Arnon’s first book, however, was a poetry collection published in 2011. One poem, เหมือนบอดใบ้ไพร่ฟ้ามาสุดทาง (‘we subjects, as if mute and blind, have found ourselves at the end of the line’) also provided the title of the collection. It describes the legal persecution that followed the 2010 Ratchaprasong massacre, when red-shirt activists were charged with arson.

Arnon defended many of the accused, and the poem highlights the injustice of their trials. It concludes with a call to arms, which was eventually answered last year when the student-led anti-government protests began in earnest:

“So the law has turned to the rule of dogs;
We subjects, as if mute and blind,
Have found ourselves at the end of the line:
Submit or die—no other way.

History must be written in lives
To get the wheel of time unstuck;
Fly the red flag, friends, show your pluck:
Revolt! Bring down the robber regime!”

The book’s cover, by Kullawat Kanjanasoontree, reimagines Picasso’s Guernica as a depiction of the 2010 massacre. It was included in the Art for Freedom (ศิลปะเพื่อเสรีภาพ) exhibition at the Pridi Banomyong Institute in 2013, under the same title as the book and with an alternate English translation, As Blind as the Dead End. The Sanam Ratsadon website features two poems from the collection, newly translated by Peera Songkünnatham.

17 August 2021

“พบกระสุนปืนค้างอยู่บริเวณก้านสมอง”

Rajavithi Hospital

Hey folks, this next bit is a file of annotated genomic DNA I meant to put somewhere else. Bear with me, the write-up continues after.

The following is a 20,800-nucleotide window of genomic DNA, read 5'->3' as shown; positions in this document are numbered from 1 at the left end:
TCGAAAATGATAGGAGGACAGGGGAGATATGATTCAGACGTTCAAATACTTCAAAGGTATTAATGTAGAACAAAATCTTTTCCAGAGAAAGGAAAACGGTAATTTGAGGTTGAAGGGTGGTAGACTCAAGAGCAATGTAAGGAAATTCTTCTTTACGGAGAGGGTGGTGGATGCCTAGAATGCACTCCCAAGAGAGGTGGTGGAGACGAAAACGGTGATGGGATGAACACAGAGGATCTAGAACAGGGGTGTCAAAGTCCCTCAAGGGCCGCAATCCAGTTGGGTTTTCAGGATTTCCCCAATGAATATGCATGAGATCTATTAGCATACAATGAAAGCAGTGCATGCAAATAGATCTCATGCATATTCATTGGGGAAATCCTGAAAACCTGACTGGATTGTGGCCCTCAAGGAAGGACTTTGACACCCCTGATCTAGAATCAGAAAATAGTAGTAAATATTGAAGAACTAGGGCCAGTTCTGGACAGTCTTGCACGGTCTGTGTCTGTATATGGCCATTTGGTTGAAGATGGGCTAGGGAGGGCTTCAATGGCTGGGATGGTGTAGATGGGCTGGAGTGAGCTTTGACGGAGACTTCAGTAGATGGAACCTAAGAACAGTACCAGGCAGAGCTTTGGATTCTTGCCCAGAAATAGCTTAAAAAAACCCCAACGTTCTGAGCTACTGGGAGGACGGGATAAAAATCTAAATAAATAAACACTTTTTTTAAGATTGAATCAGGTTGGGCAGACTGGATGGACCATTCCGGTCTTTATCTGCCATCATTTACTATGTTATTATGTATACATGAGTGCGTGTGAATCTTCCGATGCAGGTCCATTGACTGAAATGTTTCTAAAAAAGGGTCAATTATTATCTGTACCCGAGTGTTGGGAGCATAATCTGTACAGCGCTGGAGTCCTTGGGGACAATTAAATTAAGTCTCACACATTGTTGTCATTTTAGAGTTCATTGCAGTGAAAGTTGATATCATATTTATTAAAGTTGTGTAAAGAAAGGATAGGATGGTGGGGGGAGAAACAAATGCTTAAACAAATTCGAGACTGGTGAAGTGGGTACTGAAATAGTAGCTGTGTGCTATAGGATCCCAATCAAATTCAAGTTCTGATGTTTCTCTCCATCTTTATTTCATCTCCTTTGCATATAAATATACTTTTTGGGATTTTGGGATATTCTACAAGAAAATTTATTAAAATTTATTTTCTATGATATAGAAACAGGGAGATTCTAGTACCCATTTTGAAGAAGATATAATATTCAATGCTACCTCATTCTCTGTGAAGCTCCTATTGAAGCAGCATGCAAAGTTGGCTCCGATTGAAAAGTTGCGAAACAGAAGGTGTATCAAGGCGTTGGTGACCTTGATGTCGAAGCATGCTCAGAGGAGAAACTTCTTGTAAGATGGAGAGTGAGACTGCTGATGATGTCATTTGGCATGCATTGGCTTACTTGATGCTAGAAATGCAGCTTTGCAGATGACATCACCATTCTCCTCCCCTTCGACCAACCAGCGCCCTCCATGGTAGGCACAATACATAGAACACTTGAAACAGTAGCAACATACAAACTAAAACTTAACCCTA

Yesterday, after the 9pm coronavirus curfew, clashes between riot police and anti-government protesters continued at Sam Liam Din Daeng in Bangkok. Police deployed rubber bullets, tear gas, and water cannon to disperse the protesters, as they have on an almost daily basis throughout this month (most recently on 15th August). Last night, however, police at Din Daeng also fired live ammunition, shooting at least two people.

One of the victims, a boy aged only 15, was hit in the neck. He is currently in a coma at Rajavithi Hospital, and the hospital issued a written statement this morning to confirm that they had discovered a bullet lodged in his brain stem (“พบกระสุนปืนค้างอยู่บริเวณก้านสมอง”). When the statement was issued, his name and age were not known, though he was identified by his mother this afternoon.

Late last night, Din Daeng Police denied using live ammunition. This morning, they claimed that live rounds were fired by an unknown civilian, though there is no evidence of any such assailant. Live bullets were last deployed by police in Bangkok on 18th February 2014, after PDRC protesters fired at them. Abhisit Vejjajiva directed the army to use live ammunition against red-shirt protesters in April and May 2010, leading to the deaths of almost 90 people.